alertTo reduce delays and eliminate customs fees, we now ship from the UK, US (for US customers) and the Netherlands (for EU customers). Please visit our shipping page for the latest, detailed information. (Last updated June 24nd, 2021)

HOC SIGNO VICTOR ERIS: Constantine the Great and Christianity in Roman Britain

A fourth century Roman Christian ring with chi-rho monogram, bird and tree. Rings such as this were found in Suffolk and Essex and show the gradual acculturation of Christianity into Roman Britain during the reign of Constantine I. 1983,1003.1, AN1406233001© The Trustees of the British Museum.

A fourth century Roman Christian ring with chi-rho monogram, bird and tree. Rings such as this were found in Suffolk and Essex and show the gradual acculturation of Christianity into Roman Britain during the reign of Constantine I. 1983,1003.1, AN1406233001© The Trustees of the British Museum. Note that the British Museum photographed the ring with the monogram upside down.

Who was Constantine? Why was he important, and what was his legacy in Roman Britain? At a recent talk on Constantine the Great and the rise of Christianity in Roman Britain, Sam Moorhead, Finds Advisor of the British Museum’s Portable Antiquities Department, looked at the impact of this new religion in the region, discussed the twilight period of pagan Rome, and the rise of early medieval Christianity.

The Pagan Twilight

Constantine the Great (AD 272–337) reigned in the early fourth century. Prior to his rule, the emperor Diocletian (AD 244–312), managed to reform the empire under a new Tetrarchic system where power was distributed amongst four rulers. Unfortunately, according to Moorhead, Britain wasn’t 'playing ball'. In AD 286, there was a rebellion by Carausius († AD 293) who proclaimed himself emperor of northern Gaul and Britain. Carausius was assassinated by Allectus († AD 296), his finance minister, who set himself up as emperor until his eventual defeat by Constantius I (AD 250–306). During these two usurper's reigns, Britain was autonomous for ten years and underwent what Moorhead humorously referred to as, 'Britain’s first Brexit'.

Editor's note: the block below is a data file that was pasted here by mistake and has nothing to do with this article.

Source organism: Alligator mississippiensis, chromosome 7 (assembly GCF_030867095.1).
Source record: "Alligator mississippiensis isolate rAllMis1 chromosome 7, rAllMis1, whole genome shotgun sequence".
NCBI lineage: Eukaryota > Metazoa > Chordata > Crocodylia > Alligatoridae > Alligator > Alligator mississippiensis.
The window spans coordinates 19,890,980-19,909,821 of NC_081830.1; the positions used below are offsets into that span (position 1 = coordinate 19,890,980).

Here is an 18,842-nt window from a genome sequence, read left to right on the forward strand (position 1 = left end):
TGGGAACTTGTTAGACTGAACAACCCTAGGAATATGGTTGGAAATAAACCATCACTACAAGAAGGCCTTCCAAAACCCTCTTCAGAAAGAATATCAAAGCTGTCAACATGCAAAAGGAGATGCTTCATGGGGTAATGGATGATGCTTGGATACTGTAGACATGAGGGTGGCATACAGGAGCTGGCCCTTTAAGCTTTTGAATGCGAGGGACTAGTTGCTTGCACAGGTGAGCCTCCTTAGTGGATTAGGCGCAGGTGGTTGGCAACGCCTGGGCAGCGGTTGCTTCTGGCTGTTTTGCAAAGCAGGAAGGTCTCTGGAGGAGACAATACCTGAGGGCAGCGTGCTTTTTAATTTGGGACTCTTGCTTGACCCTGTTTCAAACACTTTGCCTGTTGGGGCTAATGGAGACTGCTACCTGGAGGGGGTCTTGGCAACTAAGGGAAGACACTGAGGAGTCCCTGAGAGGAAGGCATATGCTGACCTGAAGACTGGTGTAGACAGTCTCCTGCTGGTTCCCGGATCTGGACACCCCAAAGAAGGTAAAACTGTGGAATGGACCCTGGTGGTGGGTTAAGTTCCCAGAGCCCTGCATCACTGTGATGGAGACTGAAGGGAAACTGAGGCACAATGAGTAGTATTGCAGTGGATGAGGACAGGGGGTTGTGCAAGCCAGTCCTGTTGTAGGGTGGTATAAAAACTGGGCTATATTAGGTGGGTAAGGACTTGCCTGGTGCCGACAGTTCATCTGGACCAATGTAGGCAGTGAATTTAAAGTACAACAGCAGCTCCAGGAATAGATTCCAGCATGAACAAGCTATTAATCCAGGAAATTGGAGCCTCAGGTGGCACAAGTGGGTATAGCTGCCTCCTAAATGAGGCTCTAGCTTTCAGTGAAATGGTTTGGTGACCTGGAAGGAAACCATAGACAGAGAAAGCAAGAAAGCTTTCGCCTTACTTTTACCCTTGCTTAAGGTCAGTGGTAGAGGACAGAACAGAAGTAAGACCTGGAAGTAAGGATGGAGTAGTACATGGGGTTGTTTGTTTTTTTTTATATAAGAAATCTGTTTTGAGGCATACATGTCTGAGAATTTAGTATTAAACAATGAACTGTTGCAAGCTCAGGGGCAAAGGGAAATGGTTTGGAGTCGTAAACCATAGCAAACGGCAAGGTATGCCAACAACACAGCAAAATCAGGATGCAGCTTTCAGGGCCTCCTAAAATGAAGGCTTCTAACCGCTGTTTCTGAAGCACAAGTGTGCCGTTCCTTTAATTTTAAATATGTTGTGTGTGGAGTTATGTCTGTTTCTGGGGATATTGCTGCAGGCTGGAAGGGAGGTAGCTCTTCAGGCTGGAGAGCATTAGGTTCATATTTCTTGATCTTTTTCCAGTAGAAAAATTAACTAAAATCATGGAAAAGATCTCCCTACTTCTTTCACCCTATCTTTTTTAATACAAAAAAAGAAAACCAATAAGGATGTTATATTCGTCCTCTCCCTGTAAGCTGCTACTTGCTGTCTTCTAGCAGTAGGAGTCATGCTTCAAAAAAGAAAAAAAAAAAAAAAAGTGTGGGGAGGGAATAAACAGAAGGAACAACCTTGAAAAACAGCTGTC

Roman emperors and usurpers were quick to establish themselves with propaganda. Moorhead explained the basics of how propaganda worked in the Roman Empire: one person wrote a treatise, while simultaneously medallions were being churned out in support of that claimant. Moorhead provided an example of an ancient "sound bite" in this quote from Eumenius (b. AD 240) author, and later private secretary to Constantius I, highlighting the ways writers of this period portrayed rulers favourably.

“The overjoyed Britons came with their wives and children to meet you. They gazed upon you as though you had descended from the skies above…For after so many years of the most wretched captivity…they were revived by the true light of our rule.” ~Eumenius

The Great Persecution and the Rise of Constantine

Of the emperors of this era, Galerius (AD 260–311) carried out the most vindictive persecutions of Christians in the early fourth century, specifically between AD 303-311. Galerius staunchly promoted the pagan world and insisted on emperor worship. Christians were viewed as a strange lot because they met in secret, they 'ate' their God (via communion) which was perceived as odd even though Mithraism practiced this as well, and they refused to worship the emperor. For these reasons, they were seen as a threat to the Roman way of life. On the other hand, Constantius I was more tolerant. Moorhead indicated that the West did not have "the same enthusiasm for persecution.”